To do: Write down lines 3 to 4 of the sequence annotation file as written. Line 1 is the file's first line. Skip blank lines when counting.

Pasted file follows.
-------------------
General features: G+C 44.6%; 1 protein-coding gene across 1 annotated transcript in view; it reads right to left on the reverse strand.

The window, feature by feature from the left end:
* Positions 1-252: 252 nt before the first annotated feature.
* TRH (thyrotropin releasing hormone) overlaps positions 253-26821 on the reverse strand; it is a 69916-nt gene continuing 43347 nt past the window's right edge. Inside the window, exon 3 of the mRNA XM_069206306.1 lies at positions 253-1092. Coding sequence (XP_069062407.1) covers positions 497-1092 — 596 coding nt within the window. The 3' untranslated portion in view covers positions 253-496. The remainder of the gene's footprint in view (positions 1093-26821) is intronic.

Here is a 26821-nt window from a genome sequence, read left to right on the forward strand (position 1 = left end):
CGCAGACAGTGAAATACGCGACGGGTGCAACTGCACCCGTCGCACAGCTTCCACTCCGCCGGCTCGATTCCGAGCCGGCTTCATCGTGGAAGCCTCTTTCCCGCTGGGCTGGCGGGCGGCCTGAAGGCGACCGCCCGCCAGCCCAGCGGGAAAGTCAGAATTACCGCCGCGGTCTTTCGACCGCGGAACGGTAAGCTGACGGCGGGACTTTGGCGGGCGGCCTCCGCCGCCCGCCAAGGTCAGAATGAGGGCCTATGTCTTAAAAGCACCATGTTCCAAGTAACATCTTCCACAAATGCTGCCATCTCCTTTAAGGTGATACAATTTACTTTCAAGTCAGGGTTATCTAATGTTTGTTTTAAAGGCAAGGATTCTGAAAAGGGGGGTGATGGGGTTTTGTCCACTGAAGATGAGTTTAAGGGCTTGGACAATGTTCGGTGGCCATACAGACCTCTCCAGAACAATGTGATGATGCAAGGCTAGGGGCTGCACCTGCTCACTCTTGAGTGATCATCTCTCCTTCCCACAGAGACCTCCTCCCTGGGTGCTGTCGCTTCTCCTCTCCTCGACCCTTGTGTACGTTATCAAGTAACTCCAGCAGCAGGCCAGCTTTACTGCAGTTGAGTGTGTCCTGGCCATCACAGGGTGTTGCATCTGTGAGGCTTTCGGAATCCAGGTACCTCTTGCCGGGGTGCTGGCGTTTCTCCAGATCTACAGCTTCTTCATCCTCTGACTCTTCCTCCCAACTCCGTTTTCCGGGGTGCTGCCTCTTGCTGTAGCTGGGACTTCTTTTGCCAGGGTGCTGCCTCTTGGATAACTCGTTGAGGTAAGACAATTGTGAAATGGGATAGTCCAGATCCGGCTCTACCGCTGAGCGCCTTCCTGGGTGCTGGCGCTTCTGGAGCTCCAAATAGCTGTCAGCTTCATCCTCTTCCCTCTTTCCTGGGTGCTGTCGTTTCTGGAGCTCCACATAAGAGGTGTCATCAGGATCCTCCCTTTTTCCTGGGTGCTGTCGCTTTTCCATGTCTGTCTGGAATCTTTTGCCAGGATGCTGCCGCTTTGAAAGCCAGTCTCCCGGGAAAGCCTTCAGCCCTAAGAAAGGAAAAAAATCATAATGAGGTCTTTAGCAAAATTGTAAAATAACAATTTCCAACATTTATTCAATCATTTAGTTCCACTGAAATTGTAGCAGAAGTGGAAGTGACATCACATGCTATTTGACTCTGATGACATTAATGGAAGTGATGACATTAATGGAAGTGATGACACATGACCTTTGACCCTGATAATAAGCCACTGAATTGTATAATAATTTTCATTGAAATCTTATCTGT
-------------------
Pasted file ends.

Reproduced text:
* Positions 1-252: 252 nt before the first annotated feature.
* TRH (thyrotropin releasing hormone) overlaps positions 253-26821 on the reverse strand; it is a 69916-nt gene continuing 43347 nt past the window's right edge. Inside the window, exon 3 of the mRNA XM_069206306.1 lies at positions 253-1092. Coding sequence (XP_069062407.1) covers positions 497-1092 — 596 coding nt within the window. The 3' untranslated portion in view covers positions 253-496. The remainder of the gene's footprint in view (positions 1093-26821) is intronic.